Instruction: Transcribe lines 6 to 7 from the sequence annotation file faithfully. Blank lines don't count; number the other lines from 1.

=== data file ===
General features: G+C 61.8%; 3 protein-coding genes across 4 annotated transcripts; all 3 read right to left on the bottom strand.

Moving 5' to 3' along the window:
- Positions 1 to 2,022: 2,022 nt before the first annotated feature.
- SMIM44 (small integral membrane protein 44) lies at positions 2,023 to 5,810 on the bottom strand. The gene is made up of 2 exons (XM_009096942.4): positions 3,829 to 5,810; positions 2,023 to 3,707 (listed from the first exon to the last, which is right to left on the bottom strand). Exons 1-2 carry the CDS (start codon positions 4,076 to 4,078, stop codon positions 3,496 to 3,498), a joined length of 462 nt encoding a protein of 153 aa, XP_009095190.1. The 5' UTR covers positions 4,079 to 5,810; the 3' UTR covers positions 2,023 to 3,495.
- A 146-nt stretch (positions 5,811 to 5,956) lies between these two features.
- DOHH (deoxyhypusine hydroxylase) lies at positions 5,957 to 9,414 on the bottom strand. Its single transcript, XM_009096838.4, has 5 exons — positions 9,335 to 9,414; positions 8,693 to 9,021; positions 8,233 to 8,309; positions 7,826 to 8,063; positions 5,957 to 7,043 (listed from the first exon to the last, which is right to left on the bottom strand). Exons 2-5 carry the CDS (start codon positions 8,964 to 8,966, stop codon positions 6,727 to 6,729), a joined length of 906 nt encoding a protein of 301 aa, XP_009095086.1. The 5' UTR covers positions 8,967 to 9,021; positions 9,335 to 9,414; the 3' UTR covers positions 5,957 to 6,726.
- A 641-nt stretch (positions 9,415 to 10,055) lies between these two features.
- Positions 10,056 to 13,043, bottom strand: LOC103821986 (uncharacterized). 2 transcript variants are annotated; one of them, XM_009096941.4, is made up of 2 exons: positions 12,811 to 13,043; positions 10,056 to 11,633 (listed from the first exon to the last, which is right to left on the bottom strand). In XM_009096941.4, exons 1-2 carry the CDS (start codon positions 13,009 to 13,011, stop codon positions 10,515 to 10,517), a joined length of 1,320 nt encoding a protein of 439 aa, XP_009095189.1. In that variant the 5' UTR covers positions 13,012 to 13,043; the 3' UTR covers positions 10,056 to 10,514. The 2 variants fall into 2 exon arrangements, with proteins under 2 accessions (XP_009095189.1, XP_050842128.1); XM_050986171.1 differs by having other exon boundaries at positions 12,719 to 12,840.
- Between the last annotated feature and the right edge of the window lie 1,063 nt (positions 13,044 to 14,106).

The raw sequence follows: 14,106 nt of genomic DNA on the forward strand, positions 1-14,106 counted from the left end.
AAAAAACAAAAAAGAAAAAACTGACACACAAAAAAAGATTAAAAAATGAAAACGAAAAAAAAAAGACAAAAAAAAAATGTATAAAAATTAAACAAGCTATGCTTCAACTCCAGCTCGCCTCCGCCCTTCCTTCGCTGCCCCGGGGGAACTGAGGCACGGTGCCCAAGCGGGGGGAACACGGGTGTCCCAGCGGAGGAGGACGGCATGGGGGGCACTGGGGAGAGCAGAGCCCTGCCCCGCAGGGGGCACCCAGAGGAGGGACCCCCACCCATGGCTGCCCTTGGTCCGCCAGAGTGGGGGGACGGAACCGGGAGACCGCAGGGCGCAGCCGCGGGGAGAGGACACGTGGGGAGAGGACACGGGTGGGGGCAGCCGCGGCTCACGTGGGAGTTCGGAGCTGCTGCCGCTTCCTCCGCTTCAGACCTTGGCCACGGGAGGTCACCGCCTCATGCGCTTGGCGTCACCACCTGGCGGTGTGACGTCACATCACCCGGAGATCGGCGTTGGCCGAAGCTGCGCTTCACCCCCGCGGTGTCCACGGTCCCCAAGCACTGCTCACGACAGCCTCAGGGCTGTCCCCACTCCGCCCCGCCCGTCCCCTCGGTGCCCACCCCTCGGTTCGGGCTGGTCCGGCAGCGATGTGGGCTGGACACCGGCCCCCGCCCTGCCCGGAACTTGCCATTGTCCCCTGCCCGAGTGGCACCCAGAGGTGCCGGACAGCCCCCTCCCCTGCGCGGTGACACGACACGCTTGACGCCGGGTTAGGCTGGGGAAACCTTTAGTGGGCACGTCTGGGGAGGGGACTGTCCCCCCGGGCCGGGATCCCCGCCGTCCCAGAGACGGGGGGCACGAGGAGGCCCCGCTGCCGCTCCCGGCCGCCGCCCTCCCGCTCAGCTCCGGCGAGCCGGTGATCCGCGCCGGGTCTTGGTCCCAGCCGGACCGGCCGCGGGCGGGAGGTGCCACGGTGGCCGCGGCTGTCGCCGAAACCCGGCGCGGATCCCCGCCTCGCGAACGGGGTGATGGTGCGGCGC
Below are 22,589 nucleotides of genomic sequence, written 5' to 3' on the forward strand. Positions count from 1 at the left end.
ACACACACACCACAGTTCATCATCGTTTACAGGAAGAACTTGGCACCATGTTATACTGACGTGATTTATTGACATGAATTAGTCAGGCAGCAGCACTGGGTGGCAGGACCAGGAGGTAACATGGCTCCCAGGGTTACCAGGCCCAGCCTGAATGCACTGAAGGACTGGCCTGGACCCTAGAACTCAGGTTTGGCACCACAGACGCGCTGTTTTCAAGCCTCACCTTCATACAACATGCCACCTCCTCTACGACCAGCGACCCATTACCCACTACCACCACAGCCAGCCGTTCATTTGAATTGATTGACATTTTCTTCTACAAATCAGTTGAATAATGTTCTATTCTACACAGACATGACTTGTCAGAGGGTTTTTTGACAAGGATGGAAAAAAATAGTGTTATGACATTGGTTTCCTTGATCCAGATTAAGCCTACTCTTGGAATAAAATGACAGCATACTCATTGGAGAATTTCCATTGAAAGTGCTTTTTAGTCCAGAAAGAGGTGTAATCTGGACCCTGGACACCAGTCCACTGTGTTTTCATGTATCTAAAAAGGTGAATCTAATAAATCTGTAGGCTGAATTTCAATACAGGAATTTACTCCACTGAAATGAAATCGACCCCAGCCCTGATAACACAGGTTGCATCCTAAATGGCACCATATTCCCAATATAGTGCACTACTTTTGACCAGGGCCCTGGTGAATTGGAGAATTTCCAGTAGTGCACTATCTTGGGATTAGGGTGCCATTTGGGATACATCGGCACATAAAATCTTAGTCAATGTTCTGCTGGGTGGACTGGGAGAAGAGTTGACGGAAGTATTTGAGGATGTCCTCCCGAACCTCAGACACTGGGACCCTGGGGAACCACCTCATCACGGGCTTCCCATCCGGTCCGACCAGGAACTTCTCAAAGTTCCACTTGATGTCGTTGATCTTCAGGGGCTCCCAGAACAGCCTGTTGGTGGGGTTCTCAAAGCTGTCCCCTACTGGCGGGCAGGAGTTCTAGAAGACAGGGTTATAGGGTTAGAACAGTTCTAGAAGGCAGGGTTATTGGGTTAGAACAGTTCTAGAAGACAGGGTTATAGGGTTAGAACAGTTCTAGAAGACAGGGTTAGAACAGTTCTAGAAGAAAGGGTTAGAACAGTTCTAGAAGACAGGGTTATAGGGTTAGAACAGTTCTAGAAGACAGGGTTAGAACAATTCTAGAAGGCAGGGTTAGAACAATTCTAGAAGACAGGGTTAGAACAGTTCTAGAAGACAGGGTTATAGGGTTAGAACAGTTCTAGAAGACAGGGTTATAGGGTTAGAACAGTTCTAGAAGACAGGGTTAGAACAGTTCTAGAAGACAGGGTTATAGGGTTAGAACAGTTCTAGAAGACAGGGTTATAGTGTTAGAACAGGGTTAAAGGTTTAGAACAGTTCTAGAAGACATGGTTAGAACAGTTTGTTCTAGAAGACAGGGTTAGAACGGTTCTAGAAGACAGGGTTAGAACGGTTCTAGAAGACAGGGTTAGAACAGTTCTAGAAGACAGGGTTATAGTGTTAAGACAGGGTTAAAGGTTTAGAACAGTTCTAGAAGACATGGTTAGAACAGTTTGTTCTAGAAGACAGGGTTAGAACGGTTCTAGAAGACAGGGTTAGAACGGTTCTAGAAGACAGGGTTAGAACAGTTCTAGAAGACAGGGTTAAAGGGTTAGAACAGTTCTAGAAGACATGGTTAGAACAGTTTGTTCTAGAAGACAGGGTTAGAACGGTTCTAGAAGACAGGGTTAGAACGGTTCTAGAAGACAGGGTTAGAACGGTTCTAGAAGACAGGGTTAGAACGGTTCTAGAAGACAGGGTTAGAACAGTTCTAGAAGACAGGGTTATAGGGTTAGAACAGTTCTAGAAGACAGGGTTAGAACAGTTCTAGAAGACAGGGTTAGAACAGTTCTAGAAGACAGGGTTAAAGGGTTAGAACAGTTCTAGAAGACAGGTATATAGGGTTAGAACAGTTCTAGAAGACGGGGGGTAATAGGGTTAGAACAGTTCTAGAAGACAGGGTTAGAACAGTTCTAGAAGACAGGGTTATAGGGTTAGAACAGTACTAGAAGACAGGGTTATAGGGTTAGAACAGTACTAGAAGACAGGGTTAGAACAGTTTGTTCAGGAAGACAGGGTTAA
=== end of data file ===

- DOHH (deoxyhypusine hydroxylase) lies at positions 5,957 to 9,414 on the bottom strand. Its single transcript, XM_009096838.4, has 5 exons — positions 9,335 to 9,414; positions 8,693 to 9,021; positions 8,233 to 8,309; positions 7,826 to 8,063; positions 5,957 to 7,043 (listed from the first exon to the last, which is right to left on the bottom strand). Exons 2-5 carry the CDS (start codon positions 8,964 to 8,966, stop codon positions 6,727 to 6,729), a joined length of 906 nt encoding a protein of 301 aa, XP_009095086.1. The 5' UTR covers positions 8,967 to 9,021; positions 9,335 to 9,414; the 3' UTR covers positions 5,957 to 6,726.
- A 641-nt stretch (positions 9,415 to 10,055) lies between these two features.